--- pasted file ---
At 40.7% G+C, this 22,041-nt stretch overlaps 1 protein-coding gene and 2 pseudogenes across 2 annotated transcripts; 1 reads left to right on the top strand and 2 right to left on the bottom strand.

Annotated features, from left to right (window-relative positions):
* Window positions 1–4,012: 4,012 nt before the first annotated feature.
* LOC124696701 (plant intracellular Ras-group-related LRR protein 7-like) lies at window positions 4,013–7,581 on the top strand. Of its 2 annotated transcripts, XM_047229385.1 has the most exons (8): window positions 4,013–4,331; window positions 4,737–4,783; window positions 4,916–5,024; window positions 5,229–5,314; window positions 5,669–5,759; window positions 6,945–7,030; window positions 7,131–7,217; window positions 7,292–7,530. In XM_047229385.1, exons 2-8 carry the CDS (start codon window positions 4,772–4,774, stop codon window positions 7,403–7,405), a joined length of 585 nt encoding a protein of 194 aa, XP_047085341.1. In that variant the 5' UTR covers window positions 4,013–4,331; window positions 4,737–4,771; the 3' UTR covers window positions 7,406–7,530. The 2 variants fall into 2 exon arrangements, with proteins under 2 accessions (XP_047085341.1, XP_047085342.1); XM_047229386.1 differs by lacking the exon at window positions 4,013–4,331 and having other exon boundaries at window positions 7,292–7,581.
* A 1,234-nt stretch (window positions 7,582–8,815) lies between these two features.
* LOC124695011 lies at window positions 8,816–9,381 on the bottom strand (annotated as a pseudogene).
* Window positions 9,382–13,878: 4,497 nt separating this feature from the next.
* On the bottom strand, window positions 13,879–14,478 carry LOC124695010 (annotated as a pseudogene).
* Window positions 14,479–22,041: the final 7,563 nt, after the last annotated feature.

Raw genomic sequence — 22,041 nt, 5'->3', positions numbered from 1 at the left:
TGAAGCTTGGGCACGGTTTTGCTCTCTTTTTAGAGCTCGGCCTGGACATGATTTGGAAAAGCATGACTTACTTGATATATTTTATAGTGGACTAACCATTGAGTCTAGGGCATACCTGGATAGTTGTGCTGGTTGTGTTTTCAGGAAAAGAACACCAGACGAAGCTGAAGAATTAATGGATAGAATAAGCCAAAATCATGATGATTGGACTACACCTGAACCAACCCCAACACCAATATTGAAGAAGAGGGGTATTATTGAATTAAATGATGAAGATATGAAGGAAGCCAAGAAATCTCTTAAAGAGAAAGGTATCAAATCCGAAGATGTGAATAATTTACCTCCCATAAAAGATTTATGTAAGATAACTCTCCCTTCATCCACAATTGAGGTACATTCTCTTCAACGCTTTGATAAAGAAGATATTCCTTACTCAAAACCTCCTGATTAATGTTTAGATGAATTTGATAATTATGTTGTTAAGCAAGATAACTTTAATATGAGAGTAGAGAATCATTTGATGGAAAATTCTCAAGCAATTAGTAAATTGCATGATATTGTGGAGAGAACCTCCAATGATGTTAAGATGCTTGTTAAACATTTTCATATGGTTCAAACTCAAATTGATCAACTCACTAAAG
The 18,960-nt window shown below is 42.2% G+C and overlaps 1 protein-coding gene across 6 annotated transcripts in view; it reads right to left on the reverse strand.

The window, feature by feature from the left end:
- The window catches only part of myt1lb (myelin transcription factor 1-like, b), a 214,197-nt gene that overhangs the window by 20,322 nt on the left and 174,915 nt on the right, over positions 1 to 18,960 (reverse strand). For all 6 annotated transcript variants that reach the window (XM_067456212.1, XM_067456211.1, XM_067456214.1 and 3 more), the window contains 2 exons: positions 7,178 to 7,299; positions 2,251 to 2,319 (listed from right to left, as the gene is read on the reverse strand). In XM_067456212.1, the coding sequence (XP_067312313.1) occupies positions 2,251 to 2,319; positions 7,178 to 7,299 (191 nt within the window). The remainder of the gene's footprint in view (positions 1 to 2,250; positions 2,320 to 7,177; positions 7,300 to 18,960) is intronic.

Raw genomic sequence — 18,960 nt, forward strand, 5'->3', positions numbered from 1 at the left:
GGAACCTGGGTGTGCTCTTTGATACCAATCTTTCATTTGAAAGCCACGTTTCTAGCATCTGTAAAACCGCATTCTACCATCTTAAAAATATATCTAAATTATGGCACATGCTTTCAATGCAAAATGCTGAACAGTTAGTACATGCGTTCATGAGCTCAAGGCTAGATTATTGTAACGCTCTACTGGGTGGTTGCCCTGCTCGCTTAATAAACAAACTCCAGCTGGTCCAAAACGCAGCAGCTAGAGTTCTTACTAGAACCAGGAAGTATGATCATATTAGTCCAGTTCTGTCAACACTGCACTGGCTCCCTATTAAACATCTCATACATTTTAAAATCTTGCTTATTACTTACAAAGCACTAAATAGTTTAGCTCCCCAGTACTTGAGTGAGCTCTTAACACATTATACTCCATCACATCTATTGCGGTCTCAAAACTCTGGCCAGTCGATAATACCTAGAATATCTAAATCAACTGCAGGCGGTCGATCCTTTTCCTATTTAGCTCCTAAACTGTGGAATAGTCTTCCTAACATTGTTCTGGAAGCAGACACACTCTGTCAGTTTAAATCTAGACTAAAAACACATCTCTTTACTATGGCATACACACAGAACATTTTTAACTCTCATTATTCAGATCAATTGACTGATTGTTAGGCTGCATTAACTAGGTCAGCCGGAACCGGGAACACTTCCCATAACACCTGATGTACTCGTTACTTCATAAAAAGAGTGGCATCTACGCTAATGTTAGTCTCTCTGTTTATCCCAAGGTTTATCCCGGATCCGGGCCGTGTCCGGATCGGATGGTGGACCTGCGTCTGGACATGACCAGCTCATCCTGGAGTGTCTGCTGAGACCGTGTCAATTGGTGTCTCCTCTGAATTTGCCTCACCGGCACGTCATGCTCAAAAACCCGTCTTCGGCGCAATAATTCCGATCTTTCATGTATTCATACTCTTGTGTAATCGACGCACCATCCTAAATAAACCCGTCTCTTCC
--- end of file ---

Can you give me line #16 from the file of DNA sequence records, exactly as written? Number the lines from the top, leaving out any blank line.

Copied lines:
GGAACCTGGGTGTGCTCTTTGATACCAATCTTTCATTTGAAAGCCACGTTTCTAGCATCTGTAAAACCGCATTCTACCATCTTAAAAATATATCTAAATTATGGCACATGCTTTCAATGCAAAATGCTGAACAGTTAGTACATGCGTTCATGAGCTCAAGGCTAGATTATTGTAACGCTCTACTGGGTGGTTGCCCTGCTCGCTTAATAAACAAACTCCAGCTGGTCCAAAACGCAGCAGCTAGAGTTCTTACTAGAACCAGGAAGTATGATCATATTAGTCCAGTTCTGTCAACACTGCACTGGCTCCCTATTAAACATCTCATACATTTTAAAATCTTGCTTATTACTTACAAAGCACTAAATAGTTTAGCTCCCCAGTACTTGAGTGAGCTCTTAACACATTATACTCCATCACATCTATTGCGGTCTCAAAACTCTGGCCAGTCGATAATACCTAGAATATCTAAATCAACTGCAGGCGGTCGATCCTTTTCCTATTTAGCTCCTAAACTGTGGAATAGTCTTCCTAACATTGTTCTGGAAGCAGACACACTCTGTCAGTTTAAATCTAGACTAAAAACACATCTCTTTACTATGGCATACACACAGAACATTTTTAACTCTCATTATTCAGATCAATTGACTGATTGTTAGGCTGCATTAACTAGGTCAGCCGGAACCGGGAACACTTCCCATAACACCTGATGTACTCGTTACTTCATAAAAAGAGTGGCATCTACGCTAATGTTAGTCTCTCTGTTTATCCCAAGGTTTATCCCGGATCCGGGCCGTGTCCGGATCGGATGGTGGACCTGCGTCTGGACATGACCAGCTCATCCTGGAGTGTCTGCTGAGACCGTGTCAATTGGTGTCTCCTCTGAATTTGCCTCACCGGCACGTCATGCTCAAAAACCCGTCTTCGGCGCAATAATTCCGATCTTTCATGTATTCATACTCTTGTGTAATCGACGCACCATCCTAAATAAACCCGTCTCTTCC